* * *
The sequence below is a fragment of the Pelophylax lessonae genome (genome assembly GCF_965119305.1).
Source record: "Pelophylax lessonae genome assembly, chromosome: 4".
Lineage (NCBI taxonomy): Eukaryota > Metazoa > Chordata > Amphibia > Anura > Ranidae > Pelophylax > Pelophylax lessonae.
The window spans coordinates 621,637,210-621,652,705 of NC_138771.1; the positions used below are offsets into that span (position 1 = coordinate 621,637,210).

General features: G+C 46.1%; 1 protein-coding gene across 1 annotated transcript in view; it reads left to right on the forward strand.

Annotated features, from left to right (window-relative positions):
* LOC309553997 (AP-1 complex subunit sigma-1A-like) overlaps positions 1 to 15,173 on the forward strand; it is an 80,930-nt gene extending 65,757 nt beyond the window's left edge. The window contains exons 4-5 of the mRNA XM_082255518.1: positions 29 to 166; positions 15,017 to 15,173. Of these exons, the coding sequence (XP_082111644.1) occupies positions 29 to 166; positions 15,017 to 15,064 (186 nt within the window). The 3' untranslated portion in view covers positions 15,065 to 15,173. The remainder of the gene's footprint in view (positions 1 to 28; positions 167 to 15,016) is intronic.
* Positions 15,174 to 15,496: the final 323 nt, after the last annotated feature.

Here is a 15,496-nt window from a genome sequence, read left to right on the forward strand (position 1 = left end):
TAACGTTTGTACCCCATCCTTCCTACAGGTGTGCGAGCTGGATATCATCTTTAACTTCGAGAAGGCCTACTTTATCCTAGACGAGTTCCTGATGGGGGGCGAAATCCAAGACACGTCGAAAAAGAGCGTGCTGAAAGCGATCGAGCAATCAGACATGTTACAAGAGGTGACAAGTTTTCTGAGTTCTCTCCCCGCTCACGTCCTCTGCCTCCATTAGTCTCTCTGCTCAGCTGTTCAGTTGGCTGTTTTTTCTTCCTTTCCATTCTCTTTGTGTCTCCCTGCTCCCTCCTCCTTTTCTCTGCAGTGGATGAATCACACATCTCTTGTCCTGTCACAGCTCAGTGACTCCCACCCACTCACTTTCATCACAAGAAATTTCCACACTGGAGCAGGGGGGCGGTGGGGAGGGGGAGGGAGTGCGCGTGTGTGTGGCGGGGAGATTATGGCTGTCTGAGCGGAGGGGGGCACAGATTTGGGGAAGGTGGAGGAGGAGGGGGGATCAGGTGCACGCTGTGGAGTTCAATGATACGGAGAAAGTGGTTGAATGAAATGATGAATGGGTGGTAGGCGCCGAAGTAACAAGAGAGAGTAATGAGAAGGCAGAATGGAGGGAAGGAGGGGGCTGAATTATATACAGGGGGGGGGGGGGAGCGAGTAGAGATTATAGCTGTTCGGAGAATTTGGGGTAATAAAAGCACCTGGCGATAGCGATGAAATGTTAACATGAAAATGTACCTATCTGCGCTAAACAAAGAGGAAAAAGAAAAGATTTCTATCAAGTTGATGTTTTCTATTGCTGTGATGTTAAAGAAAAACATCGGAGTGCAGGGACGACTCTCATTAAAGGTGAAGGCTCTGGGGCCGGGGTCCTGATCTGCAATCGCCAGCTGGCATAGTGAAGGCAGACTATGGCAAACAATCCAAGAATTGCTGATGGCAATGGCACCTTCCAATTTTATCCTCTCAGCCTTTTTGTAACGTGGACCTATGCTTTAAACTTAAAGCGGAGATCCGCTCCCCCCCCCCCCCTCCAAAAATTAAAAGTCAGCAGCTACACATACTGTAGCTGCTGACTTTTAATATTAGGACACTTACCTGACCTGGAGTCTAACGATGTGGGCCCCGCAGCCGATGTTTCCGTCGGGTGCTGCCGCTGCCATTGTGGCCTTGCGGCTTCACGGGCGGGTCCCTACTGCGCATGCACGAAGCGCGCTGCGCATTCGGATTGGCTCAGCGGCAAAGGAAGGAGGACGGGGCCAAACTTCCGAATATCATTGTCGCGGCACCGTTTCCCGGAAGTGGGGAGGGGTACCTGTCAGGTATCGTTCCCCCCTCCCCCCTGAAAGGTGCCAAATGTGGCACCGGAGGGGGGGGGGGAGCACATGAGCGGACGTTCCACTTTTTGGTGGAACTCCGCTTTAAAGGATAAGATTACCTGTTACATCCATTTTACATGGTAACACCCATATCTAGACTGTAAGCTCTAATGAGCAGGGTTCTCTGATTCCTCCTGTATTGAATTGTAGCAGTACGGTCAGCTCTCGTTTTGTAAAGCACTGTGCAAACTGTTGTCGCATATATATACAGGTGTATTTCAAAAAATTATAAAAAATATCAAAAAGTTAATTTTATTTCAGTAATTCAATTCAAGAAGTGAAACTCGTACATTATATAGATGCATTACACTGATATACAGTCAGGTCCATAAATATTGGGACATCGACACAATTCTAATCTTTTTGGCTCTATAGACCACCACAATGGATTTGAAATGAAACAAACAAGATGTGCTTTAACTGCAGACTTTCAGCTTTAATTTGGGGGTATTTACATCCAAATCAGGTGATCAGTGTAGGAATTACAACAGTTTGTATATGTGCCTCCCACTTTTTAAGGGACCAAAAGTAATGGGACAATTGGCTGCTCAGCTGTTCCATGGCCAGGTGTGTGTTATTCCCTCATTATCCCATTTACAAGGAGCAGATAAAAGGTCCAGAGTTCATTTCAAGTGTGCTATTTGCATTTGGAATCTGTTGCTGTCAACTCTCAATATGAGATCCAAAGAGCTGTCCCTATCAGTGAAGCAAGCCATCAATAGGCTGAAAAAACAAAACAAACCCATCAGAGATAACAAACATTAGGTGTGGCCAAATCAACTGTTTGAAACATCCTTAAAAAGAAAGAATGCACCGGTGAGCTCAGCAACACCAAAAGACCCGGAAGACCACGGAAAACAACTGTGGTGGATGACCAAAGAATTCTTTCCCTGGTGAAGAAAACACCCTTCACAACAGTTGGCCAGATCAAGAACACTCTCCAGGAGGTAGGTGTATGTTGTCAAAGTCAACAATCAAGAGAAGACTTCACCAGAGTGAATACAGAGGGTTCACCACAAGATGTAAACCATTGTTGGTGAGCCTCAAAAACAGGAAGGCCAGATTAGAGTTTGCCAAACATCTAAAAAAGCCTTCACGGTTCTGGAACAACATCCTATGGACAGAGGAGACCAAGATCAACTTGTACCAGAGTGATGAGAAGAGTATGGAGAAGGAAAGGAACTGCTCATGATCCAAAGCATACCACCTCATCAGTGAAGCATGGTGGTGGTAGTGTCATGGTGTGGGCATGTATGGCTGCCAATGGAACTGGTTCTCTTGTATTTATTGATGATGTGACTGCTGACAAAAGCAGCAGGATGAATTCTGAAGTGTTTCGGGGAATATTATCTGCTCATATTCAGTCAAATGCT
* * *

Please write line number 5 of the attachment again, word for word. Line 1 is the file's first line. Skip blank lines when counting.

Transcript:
General features: G+C 46.1%; 1 protein-coding gene across 1 annotated transcript in view; it reads left to right on the forward strand.